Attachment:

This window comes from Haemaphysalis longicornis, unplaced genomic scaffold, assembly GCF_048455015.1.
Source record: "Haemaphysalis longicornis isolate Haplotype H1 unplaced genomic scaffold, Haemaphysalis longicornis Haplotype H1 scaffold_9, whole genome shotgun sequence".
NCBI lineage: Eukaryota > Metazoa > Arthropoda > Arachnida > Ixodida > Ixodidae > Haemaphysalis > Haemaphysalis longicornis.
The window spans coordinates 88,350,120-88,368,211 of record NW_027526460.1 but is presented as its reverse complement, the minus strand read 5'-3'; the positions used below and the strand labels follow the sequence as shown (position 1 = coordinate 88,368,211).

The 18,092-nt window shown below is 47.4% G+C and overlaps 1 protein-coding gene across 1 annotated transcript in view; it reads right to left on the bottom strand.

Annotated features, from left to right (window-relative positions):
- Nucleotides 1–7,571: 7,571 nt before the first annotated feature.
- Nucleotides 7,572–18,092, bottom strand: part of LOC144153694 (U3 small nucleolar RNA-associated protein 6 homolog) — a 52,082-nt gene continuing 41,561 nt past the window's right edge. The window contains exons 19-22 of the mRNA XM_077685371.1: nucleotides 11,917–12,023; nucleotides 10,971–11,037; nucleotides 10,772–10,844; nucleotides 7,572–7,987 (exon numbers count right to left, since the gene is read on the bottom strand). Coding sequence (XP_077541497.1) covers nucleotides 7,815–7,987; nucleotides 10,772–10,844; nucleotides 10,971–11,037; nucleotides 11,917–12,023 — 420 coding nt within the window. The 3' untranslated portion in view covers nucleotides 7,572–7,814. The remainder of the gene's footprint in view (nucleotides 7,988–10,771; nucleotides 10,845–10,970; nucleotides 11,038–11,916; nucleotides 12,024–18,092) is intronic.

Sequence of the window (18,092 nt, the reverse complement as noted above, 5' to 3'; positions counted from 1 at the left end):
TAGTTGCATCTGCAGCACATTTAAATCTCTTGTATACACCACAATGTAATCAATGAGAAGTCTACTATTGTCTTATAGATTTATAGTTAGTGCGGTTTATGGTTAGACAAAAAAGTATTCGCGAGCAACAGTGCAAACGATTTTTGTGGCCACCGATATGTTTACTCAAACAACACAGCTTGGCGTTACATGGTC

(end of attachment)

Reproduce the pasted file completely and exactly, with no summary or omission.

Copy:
This window comes from Haemaphysalis longicornis, unplaced genomic scaffold, assembly GCF_048455015.1.
Source record: "Haemaphysalis longicornis isolate Haplotype H1 unplaced genomic scaffold, Haemaphysalis longicornis Haplotype H1 scaffold_9, whole genome shotgun sequence".
NCBI lineage: Eukaryota > Metazoa > Arthropoda > Arachnida > Ixodida > Ixodidae > Haemaphysalis > Haemaphysalis longicornis.
The window spans coordinates 88,350,120-88,368,211 of record NW_027526460.1 but is presented as its reverse complement, the minus strand read 5'-3'; the positions used below and the strand labels follow the sequence as shown (position 1 = coordinate 88,368,211).

The 18,092-nt window shown below is 47.4% G+C and overlaps 1 protein-coding gene across 1 annotated transcript in view; it reads right to left on the bottom strand.

Annotated features, from left to right (window-relative positions):
- Nucleotides 1–7,571: 7,571 nt before the first annotated feature.
- Nucleotides 7,572–18,092, bottom strand: part of LOC144153694 (U3 small nucleolar RNA-associated protein 6 homolog) — a 52,082-nt gene continuing 41,561 nt past the window's right edge. The window contains exons 19-22 of the mRNA XM_077685371.1: nucleotides 11,917–12,023; nucleotides 10,971–11,037; nucleotides 10,772–10,844; nucleotides 7,572–7,987 (exon numbers count right to left, since the gene is read on the bottom strand). Coding sequence (XP_077541497.1) covers nucleotides 7,815–7,987; nucleotides 10,772–10,844; nucleotides 10,971–11,037; nucleotides 11,917–12,023 — 420 coding nt within the window. The 3' untranslated portion in view covers nucleotides 7,572–7,814. The remainder of the gene's footprint in view (nucleotides 7,988–10,771; nucleotides 10,845–10,970; nucleotides 11,038–11,916; nucleotides 12,024–18,092) is intronic.

Sequence of the window (18,092 nt, the reverse complement as noted above, 5' to 3'; positions counted from 1 at the left end):
TAGTTGCATCTGCAGCACATTTAAATCTCTTGTATACACCACAATGTAATCAATGAGAAGTCTACTATTGTCTTATAGATTTATAGTTAGTGCGGTTTATGGTTAGACAAAAAAGTATTCGCGAGCAACAGTGCAAACGATTTTTGTGGCCACCGATATGTTTACTCAAACAACACAGCTTGGCGTTACATGGTC